The Waco Dam has been called the “single biggest factor in the progress of Waco,” and the Lake Waco reservoir, which holds around 79,000 acre-feet of water, provides the City of Waco with a constant supply of water in a historically troublesome region.
Throughout its history of settlement, the Waco region has been plagued by a cycle of flooding and drought. Although the city’s position along the Brazos and Bosque rivers initially allowed settlement in the fairly arid region, the inconsistency discouraged economic progress and community stability.
Beginning in 1926 with a $3.5 million bond to build the original Lake Waco, civic officials attempted to curb the problem of dry wells in the area. In the 1950s, however, Texas experienced the worst drought in the 20th century. Then, in 1957, a massive flood crippled the city. The US Army Corp of Engineers stepped in to build the current dam, which they finished in 1965.
Having the constant source of water secured industrial, residential, and economic growth, and Lake Waco and the Waco Dam continue to stabilize the area’s water situation to this day.
For tens of thousands of years, the Waco tribe inhabited the regions surrounding the Brazos and Basque rivers in modern-day Waco due to its lush ecosystem, necessary for providing a constant source of food and water. White settlers moving West into the Texas regions established and settled in Waco in the 1850s for similar reasons.
As the city grew in the second half of the 19th century, reaching 20,686 people in 1900, civic leaders and city officials had to supplement the growing population with a constant source of water. Unfortunately, the cycle of flooding and drought discouraged industrial settlement, as many industries needed a secure promise of water before considering moving there. The city’s population, nonetheless, continued to grow, and Waco was doing well with its industry (such as with the Dr. Pepper plant, for example).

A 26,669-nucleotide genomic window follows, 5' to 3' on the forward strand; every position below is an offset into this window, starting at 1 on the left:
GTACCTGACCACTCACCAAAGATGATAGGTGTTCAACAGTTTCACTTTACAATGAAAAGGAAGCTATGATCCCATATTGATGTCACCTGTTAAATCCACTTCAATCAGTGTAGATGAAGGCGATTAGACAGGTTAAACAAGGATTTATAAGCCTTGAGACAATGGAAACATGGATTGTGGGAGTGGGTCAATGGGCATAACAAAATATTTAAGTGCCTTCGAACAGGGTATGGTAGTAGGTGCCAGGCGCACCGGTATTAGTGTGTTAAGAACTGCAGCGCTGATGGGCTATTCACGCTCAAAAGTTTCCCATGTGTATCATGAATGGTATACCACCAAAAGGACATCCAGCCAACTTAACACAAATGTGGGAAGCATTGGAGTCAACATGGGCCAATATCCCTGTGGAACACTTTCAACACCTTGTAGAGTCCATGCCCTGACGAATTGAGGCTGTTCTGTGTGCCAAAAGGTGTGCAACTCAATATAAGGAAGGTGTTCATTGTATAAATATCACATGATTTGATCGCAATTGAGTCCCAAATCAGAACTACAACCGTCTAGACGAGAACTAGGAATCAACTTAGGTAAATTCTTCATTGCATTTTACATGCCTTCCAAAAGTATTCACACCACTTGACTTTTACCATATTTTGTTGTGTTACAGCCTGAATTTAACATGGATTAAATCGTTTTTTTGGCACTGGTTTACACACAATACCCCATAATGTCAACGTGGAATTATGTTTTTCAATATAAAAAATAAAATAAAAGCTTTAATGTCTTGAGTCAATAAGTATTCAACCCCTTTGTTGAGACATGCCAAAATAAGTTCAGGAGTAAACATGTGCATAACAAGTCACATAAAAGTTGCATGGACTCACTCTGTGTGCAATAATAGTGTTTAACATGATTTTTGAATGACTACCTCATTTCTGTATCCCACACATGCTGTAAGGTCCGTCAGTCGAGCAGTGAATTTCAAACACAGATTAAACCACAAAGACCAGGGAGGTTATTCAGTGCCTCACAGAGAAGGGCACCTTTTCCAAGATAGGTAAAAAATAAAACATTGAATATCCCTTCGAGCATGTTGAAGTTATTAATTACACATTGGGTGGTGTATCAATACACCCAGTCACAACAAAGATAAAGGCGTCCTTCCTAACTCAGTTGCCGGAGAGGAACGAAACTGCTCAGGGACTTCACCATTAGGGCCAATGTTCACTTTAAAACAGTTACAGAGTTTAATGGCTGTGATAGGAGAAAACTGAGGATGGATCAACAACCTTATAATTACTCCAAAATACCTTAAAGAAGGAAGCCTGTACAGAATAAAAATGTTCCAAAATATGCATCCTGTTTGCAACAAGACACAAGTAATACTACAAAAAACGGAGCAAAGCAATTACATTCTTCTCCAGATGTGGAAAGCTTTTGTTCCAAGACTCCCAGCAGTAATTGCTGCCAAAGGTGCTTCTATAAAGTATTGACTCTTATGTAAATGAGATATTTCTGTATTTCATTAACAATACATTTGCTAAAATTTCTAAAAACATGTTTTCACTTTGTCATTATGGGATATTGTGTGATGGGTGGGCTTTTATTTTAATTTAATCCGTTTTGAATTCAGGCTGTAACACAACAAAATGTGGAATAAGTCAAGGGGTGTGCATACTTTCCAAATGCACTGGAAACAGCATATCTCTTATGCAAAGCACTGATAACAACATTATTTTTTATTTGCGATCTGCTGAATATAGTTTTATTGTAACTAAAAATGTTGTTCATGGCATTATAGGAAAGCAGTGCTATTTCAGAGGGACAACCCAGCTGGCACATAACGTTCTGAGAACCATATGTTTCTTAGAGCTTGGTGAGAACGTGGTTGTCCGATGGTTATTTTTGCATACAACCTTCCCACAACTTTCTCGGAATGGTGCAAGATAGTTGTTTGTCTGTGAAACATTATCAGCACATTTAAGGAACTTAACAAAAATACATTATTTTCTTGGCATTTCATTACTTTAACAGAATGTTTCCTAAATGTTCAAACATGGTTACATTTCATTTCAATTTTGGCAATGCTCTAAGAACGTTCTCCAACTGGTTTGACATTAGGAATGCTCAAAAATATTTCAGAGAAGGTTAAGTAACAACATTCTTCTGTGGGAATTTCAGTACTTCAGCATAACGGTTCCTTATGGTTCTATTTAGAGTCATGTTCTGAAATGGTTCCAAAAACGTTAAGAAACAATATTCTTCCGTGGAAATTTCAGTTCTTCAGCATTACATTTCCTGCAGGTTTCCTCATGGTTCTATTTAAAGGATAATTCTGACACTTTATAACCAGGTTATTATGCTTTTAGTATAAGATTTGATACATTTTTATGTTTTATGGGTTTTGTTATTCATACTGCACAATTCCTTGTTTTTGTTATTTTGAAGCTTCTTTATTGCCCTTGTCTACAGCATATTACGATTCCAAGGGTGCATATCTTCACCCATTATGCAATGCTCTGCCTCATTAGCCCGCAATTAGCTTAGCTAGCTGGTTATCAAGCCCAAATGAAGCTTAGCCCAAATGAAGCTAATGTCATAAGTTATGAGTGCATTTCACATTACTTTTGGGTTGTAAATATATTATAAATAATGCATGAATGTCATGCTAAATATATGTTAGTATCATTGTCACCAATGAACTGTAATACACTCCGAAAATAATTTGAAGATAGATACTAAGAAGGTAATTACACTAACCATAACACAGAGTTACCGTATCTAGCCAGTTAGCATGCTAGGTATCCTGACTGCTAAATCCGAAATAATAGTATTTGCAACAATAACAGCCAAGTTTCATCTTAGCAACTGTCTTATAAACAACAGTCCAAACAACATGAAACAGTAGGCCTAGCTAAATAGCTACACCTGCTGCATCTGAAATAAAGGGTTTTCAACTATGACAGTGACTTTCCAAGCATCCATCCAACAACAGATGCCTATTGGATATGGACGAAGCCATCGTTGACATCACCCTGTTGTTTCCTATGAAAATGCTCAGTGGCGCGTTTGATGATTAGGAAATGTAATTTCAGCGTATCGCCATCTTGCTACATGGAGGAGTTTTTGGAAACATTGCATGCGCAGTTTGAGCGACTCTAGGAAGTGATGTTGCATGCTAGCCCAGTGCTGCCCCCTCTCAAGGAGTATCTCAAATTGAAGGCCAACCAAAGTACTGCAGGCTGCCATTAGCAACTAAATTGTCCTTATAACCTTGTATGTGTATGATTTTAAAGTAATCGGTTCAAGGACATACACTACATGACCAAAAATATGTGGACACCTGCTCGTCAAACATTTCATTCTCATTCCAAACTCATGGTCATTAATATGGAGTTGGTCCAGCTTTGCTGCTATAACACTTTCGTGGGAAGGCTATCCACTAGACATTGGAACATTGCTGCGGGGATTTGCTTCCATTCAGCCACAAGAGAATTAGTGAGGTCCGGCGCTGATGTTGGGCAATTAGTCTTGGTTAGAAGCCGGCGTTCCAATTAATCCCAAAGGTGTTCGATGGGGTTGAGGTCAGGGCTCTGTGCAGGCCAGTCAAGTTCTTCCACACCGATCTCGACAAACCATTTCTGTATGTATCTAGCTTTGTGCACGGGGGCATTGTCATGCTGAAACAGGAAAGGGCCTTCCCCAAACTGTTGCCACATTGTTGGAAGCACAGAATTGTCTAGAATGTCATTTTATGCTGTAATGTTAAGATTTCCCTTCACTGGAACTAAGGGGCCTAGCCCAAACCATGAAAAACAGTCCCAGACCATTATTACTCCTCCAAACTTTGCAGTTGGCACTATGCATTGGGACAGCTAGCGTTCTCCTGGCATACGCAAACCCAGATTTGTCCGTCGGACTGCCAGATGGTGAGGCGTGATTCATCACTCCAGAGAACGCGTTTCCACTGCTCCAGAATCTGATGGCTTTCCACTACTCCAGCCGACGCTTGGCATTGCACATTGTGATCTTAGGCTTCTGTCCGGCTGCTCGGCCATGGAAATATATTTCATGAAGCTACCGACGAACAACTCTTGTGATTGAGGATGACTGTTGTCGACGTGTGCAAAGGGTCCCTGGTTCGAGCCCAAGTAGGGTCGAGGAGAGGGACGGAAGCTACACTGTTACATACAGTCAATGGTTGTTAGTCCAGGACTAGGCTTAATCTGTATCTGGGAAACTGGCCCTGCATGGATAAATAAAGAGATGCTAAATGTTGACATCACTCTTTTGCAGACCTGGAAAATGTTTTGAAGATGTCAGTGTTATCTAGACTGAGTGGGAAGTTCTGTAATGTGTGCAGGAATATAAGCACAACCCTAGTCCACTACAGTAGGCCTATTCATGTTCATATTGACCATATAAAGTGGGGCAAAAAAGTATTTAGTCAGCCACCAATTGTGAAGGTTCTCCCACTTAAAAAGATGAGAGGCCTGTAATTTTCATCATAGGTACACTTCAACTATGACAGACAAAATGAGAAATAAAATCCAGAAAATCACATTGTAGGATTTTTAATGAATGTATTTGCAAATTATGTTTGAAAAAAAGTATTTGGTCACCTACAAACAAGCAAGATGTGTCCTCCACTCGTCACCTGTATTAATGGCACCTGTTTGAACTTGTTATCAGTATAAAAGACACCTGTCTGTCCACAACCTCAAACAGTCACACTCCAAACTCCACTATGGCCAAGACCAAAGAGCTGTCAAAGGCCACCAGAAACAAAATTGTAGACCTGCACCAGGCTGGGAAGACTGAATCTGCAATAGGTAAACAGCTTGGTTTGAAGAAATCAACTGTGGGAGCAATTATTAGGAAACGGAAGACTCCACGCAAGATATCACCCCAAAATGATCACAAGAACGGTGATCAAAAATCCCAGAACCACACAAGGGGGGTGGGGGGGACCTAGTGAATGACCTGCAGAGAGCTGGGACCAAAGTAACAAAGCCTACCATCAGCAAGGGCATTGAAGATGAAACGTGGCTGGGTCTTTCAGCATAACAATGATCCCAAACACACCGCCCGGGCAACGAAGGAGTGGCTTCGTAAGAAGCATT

In the first half of the 1920s, the city still relied upon artesian wells as a water supply. This changed when, in 1925, the city considered the Bosque River as the primary water supply for Waco. The following year marked the first citywide vote to build a dam, and voters passed the notion to build a dam by a slim margin.
Also within the vote was a $3.5 million bond to build the dam, and by 1929, the Callahan Construction Company completed the 4,700-foot-long dam with a height of 65 feet and a spillway elevation of 430 feet. The Lake Waco reservoir held upwards of 39,378 acre-feet of water.1
Although the dam was seen as a success, it proved futile to the region’s severe flooding. In 1936, a record floor submerged Waco, displacing 2,000 people and causing millions in damage.
After the flood, the US Army Corps of Engineers conducted a control survey of Lake Waco and recommended an enlarged the lake with a larger dam. Building of the dam was interrupted by WWII. By the end of the war, sediment accumulation reduced the lake’s capacity to 22,030 acre-feet, and in the early 1950s, the worst drought of the 20th century struck Texas and turned all but ten Texas counties into federal disaster areas.
In 1957, with the drought in its seventh year, the City of Waco received a disastrous reversal of fortune. Beginning on April 19th, 1957, torrential rains started falling and a 12-foot rise was traveling down the North Bosque River. Within the following days, the flood struck Waco and washed away several years of potential water while causing nearly $2.5 million in property damage in the center of Waco. In the end, Brazos River peaked at 32.5 feet, which was 8 feet less than the 1936 flood.
This flood re-energized efforts to complete the dam. In response, and amid significant controversy regarding the funding of the dam, the Brazos River Authority and the City of Waco offered a loan to the federal government to quickly build a dam. The US Army Corps of Engineers began building in 1958.
By the fall of 1961, the dam was completed, but it still had several structural problems. Four years later, the US Army Corps of Engineers finished the dam.2 The new dam was 24,618 feet long, 140 feet high, and it had a spillway elevation 560 feet wide.
At maximum flood, Lake Waco now holds upwards of 834,300 acre-feet of water, and the lake is nowadays a popular recreation spot as well as a central element in flood control and conservation.